Even as you read this, your body is working to maintain balance – and not just in the “don’t fall over” sense. Hordes of chemical reactions are happening inside you, producing energy, processing waste, and keeping you healthy. Along the way, your body is releasing signals about your well-being.
Wearable technology can reveal some of those signals, like heart rate or sleep cycles. Many more important clues about your health are evident in the blood. The problem: Most people don’t like to be stuck by a needle. (Just ask anyone with diabetes who’s had to prick their finger a dozen times a day.)
But there may be an alternative. Sweat stems from the water within our blood, which means sweat “is like a window into the blood,” says Sarah Everts, a science journalist and author of The Joy of Sweat: The Strange Science of Perspiration.
Since sweat is easier to get to than blood, researchers are looking at whether it could be a pain-free way for us to gain better insight into our health.
What’s Really in Our Sweat?
Perspiration has intrigued scientists for centuries. As far back as the second century AD, Galen – a prominent Greek doctor in the Roman Empire – explored whether people could sweat body fat from their pores or detox their blood by sweating, Everts says.
While fat tissue won’t seep out of your pores, other substances will. Sweat is 99% water but contains small amounts of sodium, chloride, lactate, glucose, cortisol, ammonia, urea, ethanol, and small proteins.
Sweat may also hold trace amounts of chemicals and toxins, such as heavy metals and bisphenol A (BPA), but only if they were present in the blood. (Everts once reported a rare case when a nurse’s sweat turned red from eating enormous amounts of chips with red dye.)
For normal, healthy people, the liver and kidneys handle most of your body’s efforts to get rid of toxins – and do so just fine without the need for a sauna.
How Is Sweat Monitoring Used Today?
A high level of chloride in the sweat is a symptom of cystic fibrosis, an inherited disorder that makes kids sick by disrupting the normal function of cells in the lungs. In the late 1950s, sweat chloride testing became part of diagnosing infants with CF and is considered the gold standard today.
But this involves sticking probes on an infant’s skin and triggering the patient to sweat by sending a mild electrical pulse. Sweat is collected into a coiled-up plastic tube and assessed for chloride.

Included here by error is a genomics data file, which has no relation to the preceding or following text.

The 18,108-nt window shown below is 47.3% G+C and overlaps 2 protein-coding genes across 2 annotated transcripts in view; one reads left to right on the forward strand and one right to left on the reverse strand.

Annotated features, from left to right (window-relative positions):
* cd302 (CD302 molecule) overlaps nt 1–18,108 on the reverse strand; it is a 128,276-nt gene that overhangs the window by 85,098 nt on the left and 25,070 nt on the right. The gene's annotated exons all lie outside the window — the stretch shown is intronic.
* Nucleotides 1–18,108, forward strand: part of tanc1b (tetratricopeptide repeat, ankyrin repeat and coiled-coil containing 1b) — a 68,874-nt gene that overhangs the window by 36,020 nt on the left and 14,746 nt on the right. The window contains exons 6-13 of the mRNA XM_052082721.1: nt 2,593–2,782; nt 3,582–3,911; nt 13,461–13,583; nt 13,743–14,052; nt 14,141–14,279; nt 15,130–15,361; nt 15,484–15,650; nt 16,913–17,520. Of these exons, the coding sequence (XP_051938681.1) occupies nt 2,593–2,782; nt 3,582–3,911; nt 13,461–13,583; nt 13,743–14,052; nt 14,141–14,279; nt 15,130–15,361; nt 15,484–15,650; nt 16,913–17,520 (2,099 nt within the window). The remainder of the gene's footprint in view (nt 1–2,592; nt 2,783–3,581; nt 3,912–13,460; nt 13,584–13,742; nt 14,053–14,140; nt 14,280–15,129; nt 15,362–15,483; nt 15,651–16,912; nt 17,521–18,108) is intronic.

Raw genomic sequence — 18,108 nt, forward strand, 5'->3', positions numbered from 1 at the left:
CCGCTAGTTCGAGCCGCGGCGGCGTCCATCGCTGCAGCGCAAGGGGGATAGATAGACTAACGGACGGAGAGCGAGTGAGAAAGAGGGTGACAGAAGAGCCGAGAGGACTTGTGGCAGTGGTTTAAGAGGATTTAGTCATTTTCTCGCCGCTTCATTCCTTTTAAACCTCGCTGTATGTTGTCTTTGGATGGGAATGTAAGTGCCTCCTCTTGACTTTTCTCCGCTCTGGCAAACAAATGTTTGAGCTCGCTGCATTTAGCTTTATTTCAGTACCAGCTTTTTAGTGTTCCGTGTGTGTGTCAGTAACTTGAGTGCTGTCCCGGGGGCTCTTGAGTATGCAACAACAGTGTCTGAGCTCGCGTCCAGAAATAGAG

Sweat chloride testing “is done routinely, but it is clumsy,” says John Rogers, PhD, a professor at the McCormick School of Engineering at Northwestern University. That is why he and his team developed sweat stickers. The color-changing stickers have tiny channels, valves, and reservoirs that, when stuck to the skin’s surface, can capture and store sweat as it emerges, making it easier to collect and analyze. In a recent study, Rogers and his team showed how well this device worked for diagnosing CF in children.
“The vision is a sweat test that can be mailed to people and done in a home setting, to make this screening test available to people who may not have access to those kinds of facilities,” Rogers says. “You wouldn’t need the trained personnel or the expensive lab desktop instruments.”
There is a strong link between the level of alcohol in your blood and the amount found in your sweat.
Beginning in 2003, what’s known as SCRAM CAMs (which stands for SCRAM Continuous Alcohol Monitoring) were created to help police and courts with continuous alcohol monitoring of high-risk DUI offenders and domestic violence cases.
It’s like having a breathalyzer attached to your ankle, always looking for alcohol in your sweat.
What Else Could Sweat Monitoring Do?
In a world with more advanced sweat monitoring wearables, a person theoretically could:
Measure stress through cortisol production. A study showed that it is possible to detect cortisol through a wearable patch. But the work is very much in its early stages and hasn’t been used for any meaningful clinical assessment.
Let drinkers know it’s time to get a ride home. Research showed that flexible patches (ones that likely are far more comfortable than a SCRAM CAM) can detect ethanol in the bloodstream. So, imagine wearing a small patch that sends push notifications to your phone if you’ve had a few too many at happy hour.
Tell a coach that an athlete needs a break. Imagine an absorbent patch on the skin that collects information on lactate levels, then instantly sends results to the coach’s computer screen on the sideline, letting them know it is time for a player substitution.
Save people who have diabetes from so much finger pricking. Other early studies show that noninvasive, bandage-like wearable technologies could potentially measure glucose through sweat. Recently, Ohio State University researchers created a “smart necklace” that can monitor glucose levels of the person wearing it. The results suggest the sensor “will work to monitor other important chemicals in sweat,” according to a news release.
But science and the technology to do these things aren’t there yet. There is also conflicting evidence to prove if sweat is a reliable way of tracking all the things we might be curious about.